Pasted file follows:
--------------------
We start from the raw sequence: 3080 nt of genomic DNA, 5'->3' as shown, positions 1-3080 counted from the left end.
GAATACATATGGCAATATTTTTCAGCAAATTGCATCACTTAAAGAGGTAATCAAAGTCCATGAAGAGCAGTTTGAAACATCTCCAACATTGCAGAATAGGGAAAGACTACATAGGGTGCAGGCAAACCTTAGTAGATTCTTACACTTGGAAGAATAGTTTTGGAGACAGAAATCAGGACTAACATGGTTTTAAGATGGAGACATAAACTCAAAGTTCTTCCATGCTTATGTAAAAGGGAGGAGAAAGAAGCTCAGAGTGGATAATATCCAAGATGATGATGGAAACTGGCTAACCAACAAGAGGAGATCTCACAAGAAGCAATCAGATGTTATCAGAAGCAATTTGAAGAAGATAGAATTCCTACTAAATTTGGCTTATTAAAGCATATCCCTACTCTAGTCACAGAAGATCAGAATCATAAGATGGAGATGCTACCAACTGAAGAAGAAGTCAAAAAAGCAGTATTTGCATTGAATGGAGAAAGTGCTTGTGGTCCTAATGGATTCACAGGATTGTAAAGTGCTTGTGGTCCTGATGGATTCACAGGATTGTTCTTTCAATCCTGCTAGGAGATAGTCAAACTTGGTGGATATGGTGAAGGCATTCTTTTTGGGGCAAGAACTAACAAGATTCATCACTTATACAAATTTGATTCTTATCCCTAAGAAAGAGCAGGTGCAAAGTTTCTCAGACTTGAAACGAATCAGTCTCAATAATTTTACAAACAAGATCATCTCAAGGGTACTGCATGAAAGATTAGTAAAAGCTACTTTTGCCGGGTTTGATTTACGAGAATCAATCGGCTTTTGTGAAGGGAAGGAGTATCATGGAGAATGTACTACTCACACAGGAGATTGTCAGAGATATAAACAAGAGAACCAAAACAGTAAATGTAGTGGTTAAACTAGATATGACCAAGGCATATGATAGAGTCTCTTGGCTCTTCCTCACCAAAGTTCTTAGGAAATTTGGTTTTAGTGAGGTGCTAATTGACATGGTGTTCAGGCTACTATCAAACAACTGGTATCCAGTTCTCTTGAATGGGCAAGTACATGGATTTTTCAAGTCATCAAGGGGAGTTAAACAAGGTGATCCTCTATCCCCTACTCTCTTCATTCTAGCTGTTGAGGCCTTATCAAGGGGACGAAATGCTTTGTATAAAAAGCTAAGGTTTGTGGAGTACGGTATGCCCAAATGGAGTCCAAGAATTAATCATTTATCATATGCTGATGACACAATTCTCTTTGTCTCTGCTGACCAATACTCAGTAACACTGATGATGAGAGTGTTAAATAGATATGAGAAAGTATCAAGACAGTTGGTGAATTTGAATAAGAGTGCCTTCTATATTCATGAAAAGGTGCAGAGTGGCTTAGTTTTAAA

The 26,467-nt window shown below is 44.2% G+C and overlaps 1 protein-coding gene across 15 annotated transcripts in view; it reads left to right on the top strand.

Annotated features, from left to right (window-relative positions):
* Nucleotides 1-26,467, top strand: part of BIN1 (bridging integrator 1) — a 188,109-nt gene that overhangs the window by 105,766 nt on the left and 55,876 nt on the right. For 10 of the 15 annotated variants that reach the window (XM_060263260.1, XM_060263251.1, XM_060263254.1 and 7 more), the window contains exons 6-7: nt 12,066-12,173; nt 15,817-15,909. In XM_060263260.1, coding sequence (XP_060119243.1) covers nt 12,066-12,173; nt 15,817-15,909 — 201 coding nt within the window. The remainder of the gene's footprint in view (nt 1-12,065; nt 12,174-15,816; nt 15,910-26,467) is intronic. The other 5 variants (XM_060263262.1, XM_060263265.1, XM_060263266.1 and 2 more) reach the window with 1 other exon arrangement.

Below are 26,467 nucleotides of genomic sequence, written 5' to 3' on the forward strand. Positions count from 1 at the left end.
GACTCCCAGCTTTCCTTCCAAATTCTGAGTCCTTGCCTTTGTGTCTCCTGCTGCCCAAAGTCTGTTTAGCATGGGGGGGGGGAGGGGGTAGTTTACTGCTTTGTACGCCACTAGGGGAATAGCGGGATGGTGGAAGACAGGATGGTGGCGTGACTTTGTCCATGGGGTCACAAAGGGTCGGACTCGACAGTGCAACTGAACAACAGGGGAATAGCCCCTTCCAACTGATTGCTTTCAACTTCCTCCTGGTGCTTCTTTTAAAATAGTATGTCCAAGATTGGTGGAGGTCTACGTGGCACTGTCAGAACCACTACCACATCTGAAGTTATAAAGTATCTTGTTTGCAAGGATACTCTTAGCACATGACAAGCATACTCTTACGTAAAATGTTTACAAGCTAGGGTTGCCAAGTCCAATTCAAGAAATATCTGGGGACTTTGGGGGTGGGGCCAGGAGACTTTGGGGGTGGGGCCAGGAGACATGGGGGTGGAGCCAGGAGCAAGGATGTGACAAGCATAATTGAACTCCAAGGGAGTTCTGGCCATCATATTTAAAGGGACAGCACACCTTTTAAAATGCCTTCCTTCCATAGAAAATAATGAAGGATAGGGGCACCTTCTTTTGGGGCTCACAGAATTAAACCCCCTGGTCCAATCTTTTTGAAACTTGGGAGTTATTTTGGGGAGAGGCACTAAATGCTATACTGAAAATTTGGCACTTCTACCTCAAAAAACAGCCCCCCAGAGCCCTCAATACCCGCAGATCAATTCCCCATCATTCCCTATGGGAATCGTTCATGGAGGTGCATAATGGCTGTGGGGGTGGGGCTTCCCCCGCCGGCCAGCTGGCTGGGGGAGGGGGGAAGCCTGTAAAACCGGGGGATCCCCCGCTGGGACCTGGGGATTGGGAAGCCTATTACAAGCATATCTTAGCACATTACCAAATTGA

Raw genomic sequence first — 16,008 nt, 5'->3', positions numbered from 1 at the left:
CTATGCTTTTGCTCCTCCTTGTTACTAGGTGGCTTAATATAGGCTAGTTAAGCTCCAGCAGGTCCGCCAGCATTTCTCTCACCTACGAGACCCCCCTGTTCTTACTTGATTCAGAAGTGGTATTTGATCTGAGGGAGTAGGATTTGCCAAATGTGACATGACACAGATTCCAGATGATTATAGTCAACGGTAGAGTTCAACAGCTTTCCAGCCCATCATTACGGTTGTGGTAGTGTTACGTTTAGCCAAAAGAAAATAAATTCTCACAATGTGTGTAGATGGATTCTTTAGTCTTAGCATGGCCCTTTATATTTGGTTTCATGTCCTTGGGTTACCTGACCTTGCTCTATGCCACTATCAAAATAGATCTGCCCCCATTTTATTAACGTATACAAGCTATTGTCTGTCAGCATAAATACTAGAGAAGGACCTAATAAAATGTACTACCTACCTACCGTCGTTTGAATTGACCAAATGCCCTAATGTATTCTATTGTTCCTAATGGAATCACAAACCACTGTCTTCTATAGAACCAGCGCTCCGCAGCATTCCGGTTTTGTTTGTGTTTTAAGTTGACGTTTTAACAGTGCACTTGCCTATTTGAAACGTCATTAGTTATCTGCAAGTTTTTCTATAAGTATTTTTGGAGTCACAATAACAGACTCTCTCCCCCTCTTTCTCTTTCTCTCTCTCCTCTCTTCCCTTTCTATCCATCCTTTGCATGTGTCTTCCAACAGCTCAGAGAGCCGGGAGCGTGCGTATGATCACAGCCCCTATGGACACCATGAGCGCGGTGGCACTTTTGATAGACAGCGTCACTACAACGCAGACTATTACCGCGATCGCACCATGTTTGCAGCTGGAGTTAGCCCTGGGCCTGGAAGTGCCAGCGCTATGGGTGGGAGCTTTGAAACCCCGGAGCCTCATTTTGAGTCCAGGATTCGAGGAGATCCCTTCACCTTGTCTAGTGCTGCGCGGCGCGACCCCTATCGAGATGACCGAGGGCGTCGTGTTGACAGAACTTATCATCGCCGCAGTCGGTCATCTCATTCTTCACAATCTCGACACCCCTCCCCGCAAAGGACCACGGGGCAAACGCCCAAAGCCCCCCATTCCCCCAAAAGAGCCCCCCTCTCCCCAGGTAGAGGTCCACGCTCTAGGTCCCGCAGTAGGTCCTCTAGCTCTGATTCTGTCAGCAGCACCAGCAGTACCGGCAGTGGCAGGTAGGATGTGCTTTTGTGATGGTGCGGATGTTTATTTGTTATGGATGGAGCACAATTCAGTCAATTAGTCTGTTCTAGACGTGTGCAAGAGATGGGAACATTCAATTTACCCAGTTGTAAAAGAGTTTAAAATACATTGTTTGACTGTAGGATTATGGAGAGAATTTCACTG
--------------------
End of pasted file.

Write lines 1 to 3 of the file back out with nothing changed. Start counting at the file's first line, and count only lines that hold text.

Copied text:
We start from the raw sequence: 3080 nt of genomic DNA, 5'->3' as shown, positions 1-3080 counted from the left end.
GAATACATATGGCAATATTTTTCAGCAAATTGCATCACTTAAAGAGGTAATCAAAGTCCATGAAGAGCAGTTTGAAACATCTCCAACATTGCAGAATAGGGAAAGACTACATAGGGTGCAGGCAAACCTTAGTAGATTCTTACACTTGGAAGAATAGTTTTGGAGACAGAAATCAGGACTAACATGGTTTTAAGATGGAGACATAAACTCAAAGTTCTTCCATGCTTATGTAAAAGGGAGGAGAAAGAAGCTCAGAGTGGATAATATCCAAGATGATGATGGAAACTGGCTAACCAACAAGAGGAGATCTCACAAGAAGCAATCAGATGTTATCAGAAGCAATTTGAAGAAGATAGAATTCCTACTAAATTTGGCTTATTAAAGCATATCCCTACTCTAGTCACAGAAGATCAGAATCATAAGATGGAGATGCTACCAACTGAAGAAGAAGTCAAAAAAGCAGTATTTGCATTGAATGGAGAAAGTGCTTGTGGTCCTAATGGATTCACAGGATTGTAAAGTGCTTGTGGTCCTGATGGATTCACAGGATTGTTCTTTCAATCCTGCTAGGAGATAGTCAAACTTGGTGGATATGGTGAAGGCATTCTTTTTGGGGCAAGAACTAACAAGATTCATCACTTATACAAATTTGATTCTTATCCCTAAGAAAGAGCAGGTGCAAAGTTTCTCAGACTTGAAACGAATCAGTCTCAATAATTTTACAAACAAGATCATCTCAAGGGTACTGCATGAAAGATTAGTAAAAGCTACTTTTGCCGGGTTTGATTTACGAGAATCAATCGGCTTTTGTGAAGGGAAGGAGTATCATGGAGAATGTACTACTCACACAGGAGATTGTCAGAGATATAAACAAGAGAACCAAAACAGTAAATGTAGTGGTTAAACTAGATATGACCAAGGCATATGATAGAGTCTCTTGGCTCTTCCTCACCAAAGTTCTTAGGAAATTTGGTTTTAGTGAGGTGCTAATTGACATGGTGTTCAGGCTACTATCAAACAACTGGTATCCAGTTCTCTTGAATGGGCAAGTACATGGATTTTTCAAGTCATCAAGGGGAGTTAAACAAGGTGATCCTCTATCCCCTACTCTCTTCATTCTAGCTGTTGAGGCCTTATCAAGGGGACGAAATGCTTTGTATAAAAAGCTAAGGTTTGTGGAGTACGGTATGCCCAAATGGAGTCCAAGAATTAATCATTTATCATATGCTGATGACACAATTCTCTTTGTCTCTGCTGACCAATACTCAGTAACACTGATGATGAGAGTGTTAAATAGATATGAGAAAGTATCAAGACAGTTGGTGAATTTGAATAAGAGTGCCTTCTATATTCATGAAAAGGTGCAGAGTGGCTTAGTTTTAAA

The 26,467-nt window shown below is 44.2% G+C and overlaps 1 protein-coding gene across 15 annotated transcripts in view; it reads left to right on the top strand.